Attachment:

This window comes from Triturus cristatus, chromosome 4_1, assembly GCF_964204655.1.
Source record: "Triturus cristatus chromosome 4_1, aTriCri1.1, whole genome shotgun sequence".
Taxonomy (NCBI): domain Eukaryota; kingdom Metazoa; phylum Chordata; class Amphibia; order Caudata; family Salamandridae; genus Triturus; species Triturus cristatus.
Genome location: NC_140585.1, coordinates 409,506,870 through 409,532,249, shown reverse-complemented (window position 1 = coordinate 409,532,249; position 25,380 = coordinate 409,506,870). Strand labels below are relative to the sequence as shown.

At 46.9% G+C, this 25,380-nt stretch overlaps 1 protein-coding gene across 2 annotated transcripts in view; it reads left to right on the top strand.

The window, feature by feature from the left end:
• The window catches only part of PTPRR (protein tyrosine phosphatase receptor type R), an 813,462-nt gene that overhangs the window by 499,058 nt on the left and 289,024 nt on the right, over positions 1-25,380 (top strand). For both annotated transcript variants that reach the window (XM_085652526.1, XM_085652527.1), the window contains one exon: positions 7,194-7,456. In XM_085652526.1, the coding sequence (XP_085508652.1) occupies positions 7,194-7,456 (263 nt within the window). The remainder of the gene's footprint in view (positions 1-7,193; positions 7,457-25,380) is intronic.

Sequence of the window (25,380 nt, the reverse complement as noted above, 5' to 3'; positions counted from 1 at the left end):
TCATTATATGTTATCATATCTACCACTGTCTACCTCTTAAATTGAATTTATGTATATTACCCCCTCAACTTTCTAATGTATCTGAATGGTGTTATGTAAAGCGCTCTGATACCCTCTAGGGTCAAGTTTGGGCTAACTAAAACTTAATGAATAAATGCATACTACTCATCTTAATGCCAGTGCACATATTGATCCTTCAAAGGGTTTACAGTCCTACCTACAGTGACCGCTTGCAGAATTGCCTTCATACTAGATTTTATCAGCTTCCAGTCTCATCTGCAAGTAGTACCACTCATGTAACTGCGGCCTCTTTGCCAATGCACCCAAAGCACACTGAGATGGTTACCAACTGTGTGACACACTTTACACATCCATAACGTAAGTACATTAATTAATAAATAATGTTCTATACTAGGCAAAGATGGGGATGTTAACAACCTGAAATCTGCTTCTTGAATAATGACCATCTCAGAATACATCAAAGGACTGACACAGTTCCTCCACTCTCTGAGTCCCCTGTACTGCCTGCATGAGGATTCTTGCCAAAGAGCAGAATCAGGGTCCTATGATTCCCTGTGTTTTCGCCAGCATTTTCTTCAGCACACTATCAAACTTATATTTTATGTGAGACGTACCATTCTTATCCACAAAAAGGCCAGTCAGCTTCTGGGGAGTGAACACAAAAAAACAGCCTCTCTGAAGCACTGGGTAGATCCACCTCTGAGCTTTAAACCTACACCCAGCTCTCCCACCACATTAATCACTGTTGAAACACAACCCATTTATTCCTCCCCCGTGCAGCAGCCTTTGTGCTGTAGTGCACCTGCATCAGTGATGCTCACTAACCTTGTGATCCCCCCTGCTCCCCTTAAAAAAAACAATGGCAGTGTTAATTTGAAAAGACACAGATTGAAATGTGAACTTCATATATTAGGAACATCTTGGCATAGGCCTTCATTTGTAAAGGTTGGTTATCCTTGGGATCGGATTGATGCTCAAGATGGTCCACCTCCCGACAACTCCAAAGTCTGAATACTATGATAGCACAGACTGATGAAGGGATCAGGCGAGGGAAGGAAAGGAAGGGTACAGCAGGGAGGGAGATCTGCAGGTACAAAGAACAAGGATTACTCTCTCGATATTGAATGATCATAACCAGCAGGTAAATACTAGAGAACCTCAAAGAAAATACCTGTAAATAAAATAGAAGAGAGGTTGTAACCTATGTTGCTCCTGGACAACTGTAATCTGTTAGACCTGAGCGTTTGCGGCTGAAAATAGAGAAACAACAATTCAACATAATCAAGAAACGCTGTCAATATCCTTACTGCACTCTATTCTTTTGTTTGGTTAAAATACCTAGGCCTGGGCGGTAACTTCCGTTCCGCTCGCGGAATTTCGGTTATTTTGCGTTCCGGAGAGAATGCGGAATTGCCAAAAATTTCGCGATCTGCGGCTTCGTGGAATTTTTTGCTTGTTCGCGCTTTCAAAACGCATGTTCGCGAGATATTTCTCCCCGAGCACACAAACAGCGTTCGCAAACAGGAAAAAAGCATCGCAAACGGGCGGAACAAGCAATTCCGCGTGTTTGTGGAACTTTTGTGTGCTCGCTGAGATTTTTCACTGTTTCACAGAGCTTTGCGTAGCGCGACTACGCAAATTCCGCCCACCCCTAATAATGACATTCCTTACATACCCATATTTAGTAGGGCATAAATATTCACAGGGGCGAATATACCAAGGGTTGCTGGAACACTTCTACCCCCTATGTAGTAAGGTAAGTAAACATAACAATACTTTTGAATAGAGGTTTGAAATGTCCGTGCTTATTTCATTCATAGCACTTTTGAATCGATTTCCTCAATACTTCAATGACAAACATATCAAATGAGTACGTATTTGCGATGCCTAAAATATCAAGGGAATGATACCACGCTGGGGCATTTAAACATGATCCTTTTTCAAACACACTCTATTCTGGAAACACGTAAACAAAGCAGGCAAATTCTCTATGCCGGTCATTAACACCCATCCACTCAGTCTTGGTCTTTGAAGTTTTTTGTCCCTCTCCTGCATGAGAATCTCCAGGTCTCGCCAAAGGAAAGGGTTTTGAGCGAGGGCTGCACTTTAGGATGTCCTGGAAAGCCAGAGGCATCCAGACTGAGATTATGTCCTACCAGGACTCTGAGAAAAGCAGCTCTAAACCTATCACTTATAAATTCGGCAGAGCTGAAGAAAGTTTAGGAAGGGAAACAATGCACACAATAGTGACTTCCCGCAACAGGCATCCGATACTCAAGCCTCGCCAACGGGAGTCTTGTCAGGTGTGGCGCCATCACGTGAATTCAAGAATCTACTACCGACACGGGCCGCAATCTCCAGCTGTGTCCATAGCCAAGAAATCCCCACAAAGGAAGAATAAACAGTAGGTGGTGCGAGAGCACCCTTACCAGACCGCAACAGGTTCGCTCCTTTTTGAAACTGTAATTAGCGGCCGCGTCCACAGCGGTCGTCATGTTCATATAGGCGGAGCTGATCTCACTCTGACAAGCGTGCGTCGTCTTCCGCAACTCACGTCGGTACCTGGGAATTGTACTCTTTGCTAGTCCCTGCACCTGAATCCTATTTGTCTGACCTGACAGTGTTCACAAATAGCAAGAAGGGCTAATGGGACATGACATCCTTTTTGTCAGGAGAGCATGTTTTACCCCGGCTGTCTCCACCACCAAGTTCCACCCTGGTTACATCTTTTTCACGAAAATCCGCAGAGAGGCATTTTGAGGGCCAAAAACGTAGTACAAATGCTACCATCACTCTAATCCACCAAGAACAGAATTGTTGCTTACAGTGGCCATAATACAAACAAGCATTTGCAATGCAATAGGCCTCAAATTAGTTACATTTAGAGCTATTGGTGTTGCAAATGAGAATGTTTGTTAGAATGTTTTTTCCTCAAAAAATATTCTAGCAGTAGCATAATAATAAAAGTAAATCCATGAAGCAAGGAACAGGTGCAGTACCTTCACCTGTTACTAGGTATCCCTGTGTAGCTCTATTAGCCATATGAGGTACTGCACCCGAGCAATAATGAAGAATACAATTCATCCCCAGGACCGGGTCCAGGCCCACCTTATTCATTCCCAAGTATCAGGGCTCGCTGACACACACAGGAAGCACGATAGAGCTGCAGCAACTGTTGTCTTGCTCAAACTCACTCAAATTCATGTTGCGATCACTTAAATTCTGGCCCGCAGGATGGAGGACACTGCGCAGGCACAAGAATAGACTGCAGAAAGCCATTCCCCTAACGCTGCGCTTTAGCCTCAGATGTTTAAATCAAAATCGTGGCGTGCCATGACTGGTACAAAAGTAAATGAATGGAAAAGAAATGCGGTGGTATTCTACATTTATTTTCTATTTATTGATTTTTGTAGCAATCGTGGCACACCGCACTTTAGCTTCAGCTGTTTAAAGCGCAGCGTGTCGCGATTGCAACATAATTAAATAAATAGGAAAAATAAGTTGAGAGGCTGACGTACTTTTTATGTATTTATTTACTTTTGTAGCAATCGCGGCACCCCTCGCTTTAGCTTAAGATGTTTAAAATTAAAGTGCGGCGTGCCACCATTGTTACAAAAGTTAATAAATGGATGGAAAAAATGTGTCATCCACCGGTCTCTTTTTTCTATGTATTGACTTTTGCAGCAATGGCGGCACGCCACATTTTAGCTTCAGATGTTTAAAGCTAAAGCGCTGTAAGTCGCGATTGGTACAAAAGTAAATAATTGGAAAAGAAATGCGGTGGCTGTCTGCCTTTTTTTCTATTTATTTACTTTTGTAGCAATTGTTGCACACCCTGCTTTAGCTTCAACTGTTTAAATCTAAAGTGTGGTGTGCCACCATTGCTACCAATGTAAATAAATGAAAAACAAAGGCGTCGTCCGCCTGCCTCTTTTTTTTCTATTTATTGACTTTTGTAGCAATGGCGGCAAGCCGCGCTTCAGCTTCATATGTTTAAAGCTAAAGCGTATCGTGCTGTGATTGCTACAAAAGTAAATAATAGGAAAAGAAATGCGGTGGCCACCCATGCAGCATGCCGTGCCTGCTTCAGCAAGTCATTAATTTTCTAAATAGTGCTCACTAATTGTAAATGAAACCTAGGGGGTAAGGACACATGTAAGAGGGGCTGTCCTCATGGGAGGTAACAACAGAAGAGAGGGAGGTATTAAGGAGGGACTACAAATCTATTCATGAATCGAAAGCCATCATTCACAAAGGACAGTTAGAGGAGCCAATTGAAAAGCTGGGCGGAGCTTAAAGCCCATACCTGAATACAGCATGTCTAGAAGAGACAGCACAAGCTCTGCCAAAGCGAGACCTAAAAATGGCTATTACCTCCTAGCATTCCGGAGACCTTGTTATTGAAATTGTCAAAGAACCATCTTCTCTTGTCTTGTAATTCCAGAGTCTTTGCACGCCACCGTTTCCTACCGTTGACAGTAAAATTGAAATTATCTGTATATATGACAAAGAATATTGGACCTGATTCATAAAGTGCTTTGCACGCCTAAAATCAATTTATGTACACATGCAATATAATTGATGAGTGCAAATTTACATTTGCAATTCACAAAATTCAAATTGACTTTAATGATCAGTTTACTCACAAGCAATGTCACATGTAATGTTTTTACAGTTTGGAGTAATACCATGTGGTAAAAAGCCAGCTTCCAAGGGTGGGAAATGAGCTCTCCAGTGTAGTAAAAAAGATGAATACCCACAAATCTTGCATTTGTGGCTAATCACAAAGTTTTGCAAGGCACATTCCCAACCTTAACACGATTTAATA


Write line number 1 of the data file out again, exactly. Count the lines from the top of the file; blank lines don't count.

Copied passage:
This window comes from Triturus cristatus, chromosome 4_1, assembly GCF_964204655.1.